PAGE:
IE 11 is not supported. For an optimal experience visit our site on another browser.
Last updated

Wagner Group rebellion challenges Putin’s rule over Russia

The Kremlin says Wagner leader Yevgeny Prigozhin will now go to Belarus and Wagner fighters would not be prosecuted.

What to know about the situation in Russia

  • Wagner mercenary chief Yevgeny Prigozhin said Saturday he had ordered his forces to turn back and return to their bases, seemingly abandoning an armed rebellion that had them heading toward Moscow. In a post on Telegram, Prigozhin said the move was done to avoid bloodshed.
  • Tass, a media outlet run by Russia's government, reported the criminal case against Prigozhin would be dropped. In a Telegram post , the news agency reported that Putin’s spokesman, Dmitry Peskov, also said Prigozhin would "go to Belarus" and that Wagner fighters would not be prosecuted.
  • Russian President Vladimir Putin had accused mercenary Prigozhin of "treason" and vowed to crush the growing armed rebellion.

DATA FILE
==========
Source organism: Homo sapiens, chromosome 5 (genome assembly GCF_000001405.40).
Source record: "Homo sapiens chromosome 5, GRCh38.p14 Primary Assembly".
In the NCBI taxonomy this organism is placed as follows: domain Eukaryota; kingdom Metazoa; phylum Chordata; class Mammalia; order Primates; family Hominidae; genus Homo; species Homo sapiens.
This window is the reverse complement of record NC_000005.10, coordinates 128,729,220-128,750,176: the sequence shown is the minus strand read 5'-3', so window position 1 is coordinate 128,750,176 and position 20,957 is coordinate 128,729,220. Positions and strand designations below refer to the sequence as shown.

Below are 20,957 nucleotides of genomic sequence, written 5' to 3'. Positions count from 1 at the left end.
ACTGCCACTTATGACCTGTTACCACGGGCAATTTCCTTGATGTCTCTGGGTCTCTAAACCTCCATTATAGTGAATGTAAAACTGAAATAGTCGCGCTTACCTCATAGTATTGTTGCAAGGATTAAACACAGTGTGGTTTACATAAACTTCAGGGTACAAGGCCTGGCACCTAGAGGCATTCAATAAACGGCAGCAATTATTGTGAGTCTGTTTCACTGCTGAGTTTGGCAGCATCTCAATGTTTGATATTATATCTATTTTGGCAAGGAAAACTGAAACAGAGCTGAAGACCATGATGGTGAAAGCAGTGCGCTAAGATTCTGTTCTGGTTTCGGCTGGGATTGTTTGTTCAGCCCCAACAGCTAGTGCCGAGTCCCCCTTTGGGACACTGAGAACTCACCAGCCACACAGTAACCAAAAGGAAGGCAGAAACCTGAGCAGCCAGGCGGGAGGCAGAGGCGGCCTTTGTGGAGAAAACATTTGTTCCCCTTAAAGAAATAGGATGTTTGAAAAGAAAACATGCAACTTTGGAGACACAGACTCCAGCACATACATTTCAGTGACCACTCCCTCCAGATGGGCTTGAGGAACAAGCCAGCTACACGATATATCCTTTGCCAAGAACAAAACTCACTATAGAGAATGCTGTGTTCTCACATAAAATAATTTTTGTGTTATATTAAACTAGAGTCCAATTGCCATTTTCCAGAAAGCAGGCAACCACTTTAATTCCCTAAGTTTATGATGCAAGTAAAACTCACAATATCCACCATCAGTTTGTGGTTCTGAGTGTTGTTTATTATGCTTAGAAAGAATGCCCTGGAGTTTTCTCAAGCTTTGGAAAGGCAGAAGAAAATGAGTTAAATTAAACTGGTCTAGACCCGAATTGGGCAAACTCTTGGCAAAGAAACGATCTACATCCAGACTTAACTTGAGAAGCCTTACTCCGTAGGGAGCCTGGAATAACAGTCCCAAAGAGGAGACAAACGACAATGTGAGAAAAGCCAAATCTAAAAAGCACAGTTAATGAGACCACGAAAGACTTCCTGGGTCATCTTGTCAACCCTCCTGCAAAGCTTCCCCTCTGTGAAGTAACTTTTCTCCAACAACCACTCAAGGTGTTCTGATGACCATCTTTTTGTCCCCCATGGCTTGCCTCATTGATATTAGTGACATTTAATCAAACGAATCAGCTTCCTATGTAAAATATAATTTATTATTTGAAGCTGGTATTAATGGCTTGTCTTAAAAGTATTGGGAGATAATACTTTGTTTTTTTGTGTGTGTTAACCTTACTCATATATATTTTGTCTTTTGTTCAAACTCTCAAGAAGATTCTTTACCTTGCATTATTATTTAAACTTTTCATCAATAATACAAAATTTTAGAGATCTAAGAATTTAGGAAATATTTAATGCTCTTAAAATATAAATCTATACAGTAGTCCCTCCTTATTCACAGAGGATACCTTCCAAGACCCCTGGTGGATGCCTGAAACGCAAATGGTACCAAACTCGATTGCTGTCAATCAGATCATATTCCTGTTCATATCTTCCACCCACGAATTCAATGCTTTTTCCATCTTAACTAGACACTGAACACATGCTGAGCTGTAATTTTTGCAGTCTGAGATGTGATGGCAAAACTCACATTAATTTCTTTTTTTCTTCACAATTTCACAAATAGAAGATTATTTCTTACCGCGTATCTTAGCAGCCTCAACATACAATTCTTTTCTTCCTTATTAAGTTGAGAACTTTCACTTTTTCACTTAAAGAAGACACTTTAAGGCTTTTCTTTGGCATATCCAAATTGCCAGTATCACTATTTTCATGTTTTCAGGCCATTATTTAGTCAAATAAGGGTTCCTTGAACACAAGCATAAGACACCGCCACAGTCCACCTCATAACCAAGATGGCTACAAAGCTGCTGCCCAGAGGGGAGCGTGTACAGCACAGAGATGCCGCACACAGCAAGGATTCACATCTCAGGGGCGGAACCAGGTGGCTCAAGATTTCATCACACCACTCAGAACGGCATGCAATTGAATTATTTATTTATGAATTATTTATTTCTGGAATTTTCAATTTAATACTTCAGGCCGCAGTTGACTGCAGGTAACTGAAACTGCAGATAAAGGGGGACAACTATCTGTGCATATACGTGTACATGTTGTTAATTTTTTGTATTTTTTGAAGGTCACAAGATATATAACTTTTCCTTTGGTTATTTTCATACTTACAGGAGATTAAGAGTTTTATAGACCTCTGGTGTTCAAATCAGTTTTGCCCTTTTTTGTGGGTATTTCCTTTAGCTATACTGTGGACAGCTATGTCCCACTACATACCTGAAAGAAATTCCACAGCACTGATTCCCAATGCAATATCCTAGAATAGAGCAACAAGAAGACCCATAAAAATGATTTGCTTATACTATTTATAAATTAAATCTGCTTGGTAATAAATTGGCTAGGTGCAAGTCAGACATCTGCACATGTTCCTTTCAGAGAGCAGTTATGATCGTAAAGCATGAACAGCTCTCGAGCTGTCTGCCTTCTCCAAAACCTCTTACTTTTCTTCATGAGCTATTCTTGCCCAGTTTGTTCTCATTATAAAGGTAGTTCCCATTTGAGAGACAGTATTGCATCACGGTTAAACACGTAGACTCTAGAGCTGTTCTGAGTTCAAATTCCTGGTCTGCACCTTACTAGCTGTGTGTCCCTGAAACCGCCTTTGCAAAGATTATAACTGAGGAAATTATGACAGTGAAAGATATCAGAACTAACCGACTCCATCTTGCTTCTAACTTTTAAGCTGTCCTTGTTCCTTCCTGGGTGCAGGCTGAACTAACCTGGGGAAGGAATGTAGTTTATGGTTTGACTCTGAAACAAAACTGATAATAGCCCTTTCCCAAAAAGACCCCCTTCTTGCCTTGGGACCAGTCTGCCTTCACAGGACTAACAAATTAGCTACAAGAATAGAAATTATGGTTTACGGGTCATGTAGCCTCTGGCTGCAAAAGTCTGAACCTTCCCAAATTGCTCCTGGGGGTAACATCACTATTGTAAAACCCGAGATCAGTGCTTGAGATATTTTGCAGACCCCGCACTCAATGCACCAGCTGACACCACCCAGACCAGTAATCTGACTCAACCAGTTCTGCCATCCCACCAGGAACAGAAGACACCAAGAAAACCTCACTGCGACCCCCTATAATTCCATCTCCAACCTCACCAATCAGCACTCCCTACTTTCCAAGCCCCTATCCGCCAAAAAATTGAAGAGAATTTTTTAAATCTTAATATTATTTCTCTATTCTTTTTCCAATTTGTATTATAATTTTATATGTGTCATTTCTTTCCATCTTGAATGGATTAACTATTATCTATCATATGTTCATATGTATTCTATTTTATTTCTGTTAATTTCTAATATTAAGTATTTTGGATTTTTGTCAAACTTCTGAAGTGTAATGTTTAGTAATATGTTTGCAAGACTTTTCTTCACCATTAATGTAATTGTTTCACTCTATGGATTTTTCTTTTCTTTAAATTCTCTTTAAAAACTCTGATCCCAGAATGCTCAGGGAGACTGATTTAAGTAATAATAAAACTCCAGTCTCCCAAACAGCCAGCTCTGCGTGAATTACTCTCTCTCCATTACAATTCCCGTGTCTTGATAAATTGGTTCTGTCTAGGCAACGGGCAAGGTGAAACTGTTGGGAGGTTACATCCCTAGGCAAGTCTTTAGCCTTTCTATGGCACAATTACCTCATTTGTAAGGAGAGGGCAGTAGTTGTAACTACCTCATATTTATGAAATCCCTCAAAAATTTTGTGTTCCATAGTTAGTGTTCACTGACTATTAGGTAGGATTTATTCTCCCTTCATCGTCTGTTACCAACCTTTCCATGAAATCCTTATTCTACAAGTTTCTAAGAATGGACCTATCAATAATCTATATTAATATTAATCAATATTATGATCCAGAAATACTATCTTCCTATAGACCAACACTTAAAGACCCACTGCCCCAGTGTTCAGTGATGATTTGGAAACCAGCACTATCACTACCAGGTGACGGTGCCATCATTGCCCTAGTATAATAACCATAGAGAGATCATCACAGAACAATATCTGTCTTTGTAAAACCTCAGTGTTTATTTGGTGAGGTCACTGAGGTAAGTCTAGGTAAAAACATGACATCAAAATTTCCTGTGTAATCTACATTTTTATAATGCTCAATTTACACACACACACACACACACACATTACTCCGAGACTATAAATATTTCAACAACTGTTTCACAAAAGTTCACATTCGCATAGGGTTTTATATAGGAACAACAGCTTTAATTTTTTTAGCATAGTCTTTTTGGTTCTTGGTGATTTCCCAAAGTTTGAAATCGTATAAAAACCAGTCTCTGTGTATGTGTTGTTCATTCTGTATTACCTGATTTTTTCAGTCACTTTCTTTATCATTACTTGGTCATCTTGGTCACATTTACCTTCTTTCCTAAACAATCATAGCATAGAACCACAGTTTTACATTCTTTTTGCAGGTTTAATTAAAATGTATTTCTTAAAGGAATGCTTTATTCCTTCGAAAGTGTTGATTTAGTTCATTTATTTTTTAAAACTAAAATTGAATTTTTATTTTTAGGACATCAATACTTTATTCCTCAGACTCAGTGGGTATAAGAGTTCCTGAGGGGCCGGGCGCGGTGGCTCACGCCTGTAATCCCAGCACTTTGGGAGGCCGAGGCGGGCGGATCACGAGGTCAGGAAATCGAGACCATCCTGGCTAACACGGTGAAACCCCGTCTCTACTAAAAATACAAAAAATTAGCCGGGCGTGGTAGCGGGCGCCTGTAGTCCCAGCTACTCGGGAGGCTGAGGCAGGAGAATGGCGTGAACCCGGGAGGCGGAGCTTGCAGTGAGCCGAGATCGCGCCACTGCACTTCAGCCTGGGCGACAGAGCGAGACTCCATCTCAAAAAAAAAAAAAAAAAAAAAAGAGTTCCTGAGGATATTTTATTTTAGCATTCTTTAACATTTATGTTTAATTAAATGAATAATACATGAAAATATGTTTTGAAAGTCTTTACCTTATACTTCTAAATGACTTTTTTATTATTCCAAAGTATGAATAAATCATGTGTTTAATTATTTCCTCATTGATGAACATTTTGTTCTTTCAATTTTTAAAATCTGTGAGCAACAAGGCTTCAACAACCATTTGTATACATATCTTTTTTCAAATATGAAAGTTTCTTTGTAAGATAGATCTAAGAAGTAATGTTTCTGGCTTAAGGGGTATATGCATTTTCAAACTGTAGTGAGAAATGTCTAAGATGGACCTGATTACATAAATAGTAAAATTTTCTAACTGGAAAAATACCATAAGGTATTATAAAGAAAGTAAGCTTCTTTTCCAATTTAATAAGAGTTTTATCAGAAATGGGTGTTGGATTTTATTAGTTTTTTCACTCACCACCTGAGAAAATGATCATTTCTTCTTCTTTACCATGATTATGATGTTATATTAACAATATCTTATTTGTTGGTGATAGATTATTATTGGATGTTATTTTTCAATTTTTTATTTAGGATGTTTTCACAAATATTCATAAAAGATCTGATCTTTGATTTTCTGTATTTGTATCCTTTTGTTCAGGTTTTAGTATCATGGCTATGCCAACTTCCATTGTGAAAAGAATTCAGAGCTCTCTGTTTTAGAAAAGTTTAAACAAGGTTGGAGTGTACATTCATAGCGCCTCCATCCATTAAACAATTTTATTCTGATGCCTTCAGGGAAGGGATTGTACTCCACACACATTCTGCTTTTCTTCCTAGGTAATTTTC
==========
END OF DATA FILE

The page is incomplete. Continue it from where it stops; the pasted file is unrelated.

• Prigozhin, head of the Wagner mercenary group and once a confidant of the Russian leader, claimed that he and his fighters had taken Rostov-on-Don, where the Russian military headquarters overseeing the war in Ukraine is based.
  • Prigozhin on Friday accused Russian Defense Minister Sergei Shoigu of ordering a rocket strike on Wagner’s camps in Ukraine, and vowed to punish “those who destroyed our lads.”

Former U.S. ambassador to Russia says Putin weakened despite end of rebellion

Putin appeared relatively unscathed in the aftermath of a failed attempt to upend Russia’s military, but a former U.S. ambassador to Russia says he may never be the same.

Win or lose, the attempt by Prigozhin to change military leadership to his liking would have likely seen Putin remain as the country’s top leader, said Michael McFaul, former U.S. ambassador to Russia under then-President Barack Obama.